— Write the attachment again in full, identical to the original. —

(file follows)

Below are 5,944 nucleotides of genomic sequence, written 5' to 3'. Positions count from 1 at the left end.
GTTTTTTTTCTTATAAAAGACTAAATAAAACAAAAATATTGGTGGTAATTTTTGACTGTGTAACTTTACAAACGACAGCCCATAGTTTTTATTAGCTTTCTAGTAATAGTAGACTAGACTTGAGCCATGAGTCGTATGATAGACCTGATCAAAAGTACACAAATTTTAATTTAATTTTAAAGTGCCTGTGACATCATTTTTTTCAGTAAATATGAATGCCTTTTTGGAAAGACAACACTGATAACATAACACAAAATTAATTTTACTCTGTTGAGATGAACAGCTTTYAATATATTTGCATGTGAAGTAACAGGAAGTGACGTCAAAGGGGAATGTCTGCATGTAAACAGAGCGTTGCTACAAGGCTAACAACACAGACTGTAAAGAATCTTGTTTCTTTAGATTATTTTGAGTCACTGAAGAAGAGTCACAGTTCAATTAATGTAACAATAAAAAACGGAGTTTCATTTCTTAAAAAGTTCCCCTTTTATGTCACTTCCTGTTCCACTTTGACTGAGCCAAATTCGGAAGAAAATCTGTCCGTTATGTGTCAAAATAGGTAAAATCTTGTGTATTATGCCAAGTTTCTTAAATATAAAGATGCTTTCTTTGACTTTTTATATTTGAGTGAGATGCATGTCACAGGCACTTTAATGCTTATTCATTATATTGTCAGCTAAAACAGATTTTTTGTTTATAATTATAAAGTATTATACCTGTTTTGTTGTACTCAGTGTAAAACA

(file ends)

Below are 5,944 nucleotides of genomic sequence, written 5' to 3'. Positions count from 1 at the left end.
GTTTTTTTTCTTATAAAAGACTAAATAAAACAAAAATATTGGTGGTAATTTTTGACTGTGTAACTTTACAAACGACAGCCCATAGTTTTTATTAGCTTTCTAGTAATAGTAGACTAGACTTGAGCCATGAGTCGTATGATAGACCTGATCAAAAGTACACAAATTTTAATTTAATTTTAAAGTGCCTGTGACATCATTTTTTTCAGTAAATATGAATGCCTTTTTGGAAAGACAACACTGATAACATAACACAAAATTAATTTTACTCTGTTGAGATGAACAGCTTTYAATATATTTGCATGTGAAGTAACAGGAAGTGACGTCAAAGGGGAATGTCTGCATGTAAACAGAGCGTTGCTACAAGGCTAACAACACAGACTGTAAAGAATCTTGTTTCTTTAGATTATTTTGAGTCACTGAAGAAGAGTCACAGTTCAATTAATGTAACAATAAAAAACGGAGTTTCATTTCTTAAAAAGTTCCCCTTTTATGTCACTTCCTGTTCCACTTTGACTGAGCCAAATTCGGAAGAAAATCTGTCCGTTATGTGTCAAAATAGGTAAAATCTTGTGTATTATGCCAAGTTTCTTAAATATAAAGATGCTTTCTTTGACTTTTTATATTTGAGTGAGATGCATGTCACAGGCACTTTAATGCTTATTCATTATATTGTCAGCTAAAACAGATTTTTTGTTTATAATTATAAAGTATTATACCTGTTTTGTTGTACTCAGTGTAAAACA